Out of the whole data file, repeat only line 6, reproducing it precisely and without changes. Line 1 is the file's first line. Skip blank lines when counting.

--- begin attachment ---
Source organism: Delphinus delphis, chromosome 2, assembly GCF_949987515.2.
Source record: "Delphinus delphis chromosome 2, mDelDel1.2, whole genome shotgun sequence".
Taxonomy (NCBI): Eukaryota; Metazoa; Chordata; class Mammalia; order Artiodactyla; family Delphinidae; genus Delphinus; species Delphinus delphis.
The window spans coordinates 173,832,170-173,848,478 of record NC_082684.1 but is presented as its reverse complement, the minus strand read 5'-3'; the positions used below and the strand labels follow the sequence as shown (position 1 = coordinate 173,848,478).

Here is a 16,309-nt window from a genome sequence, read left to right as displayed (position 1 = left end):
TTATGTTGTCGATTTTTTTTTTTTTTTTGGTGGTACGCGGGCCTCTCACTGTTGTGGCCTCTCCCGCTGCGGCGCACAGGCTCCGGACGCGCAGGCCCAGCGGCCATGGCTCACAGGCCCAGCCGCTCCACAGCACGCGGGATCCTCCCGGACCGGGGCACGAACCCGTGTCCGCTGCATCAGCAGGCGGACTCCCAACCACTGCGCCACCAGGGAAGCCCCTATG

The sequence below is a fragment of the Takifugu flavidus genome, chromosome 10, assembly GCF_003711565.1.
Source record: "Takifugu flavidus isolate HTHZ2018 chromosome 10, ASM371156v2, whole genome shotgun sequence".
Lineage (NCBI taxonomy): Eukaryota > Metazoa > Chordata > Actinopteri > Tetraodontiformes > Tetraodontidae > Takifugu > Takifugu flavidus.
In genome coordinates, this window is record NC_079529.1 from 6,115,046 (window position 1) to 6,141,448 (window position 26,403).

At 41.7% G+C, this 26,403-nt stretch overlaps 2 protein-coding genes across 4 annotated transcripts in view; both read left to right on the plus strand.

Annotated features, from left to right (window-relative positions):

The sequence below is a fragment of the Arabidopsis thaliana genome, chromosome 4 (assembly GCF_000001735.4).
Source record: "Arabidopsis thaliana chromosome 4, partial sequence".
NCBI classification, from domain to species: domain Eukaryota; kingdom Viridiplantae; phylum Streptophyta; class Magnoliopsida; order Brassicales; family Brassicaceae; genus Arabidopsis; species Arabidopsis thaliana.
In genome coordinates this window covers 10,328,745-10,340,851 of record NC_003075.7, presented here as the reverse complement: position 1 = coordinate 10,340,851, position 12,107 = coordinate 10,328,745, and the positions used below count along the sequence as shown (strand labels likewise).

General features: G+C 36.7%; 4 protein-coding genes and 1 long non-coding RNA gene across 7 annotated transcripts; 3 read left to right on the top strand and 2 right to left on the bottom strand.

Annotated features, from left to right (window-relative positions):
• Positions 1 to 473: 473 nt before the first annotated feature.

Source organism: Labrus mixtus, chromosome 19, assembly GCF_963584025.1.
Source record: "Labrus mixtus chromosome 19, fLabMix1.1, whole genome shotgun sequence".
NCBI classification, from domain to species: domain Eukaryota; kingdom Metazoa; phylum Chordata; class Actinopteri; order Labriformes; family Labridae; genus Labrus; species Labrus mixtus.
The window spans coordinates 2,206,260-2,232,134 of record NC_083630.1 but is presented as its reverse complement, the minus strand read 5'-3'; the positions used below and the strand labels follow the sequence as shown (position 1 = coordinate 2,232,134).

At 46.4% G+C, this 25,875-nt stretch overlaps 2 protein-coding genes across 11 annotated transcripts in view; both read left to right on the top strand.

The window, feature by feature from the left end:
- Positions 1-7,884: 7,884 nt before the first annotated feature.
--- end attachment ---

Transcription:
TTATGTTGTCGATTTTTTTTTTTTTTTTGGTGGTACGCGGGCCTCTCACTGTTGTGGCCTCTCCCGCTGCGGCGCACAGGCTCCGGACGCGCAGGCCCAGCGGCCATGGCTCACAGGCCCAGCCGCTCCACAGCACGCGGGATCCTCCCGGACCGGGGCACGAACCCGTGTCCGCTGCATCAGCAGGCGGACTCCCAACCACTGCGCCACCAGGGAAGCCCCTATG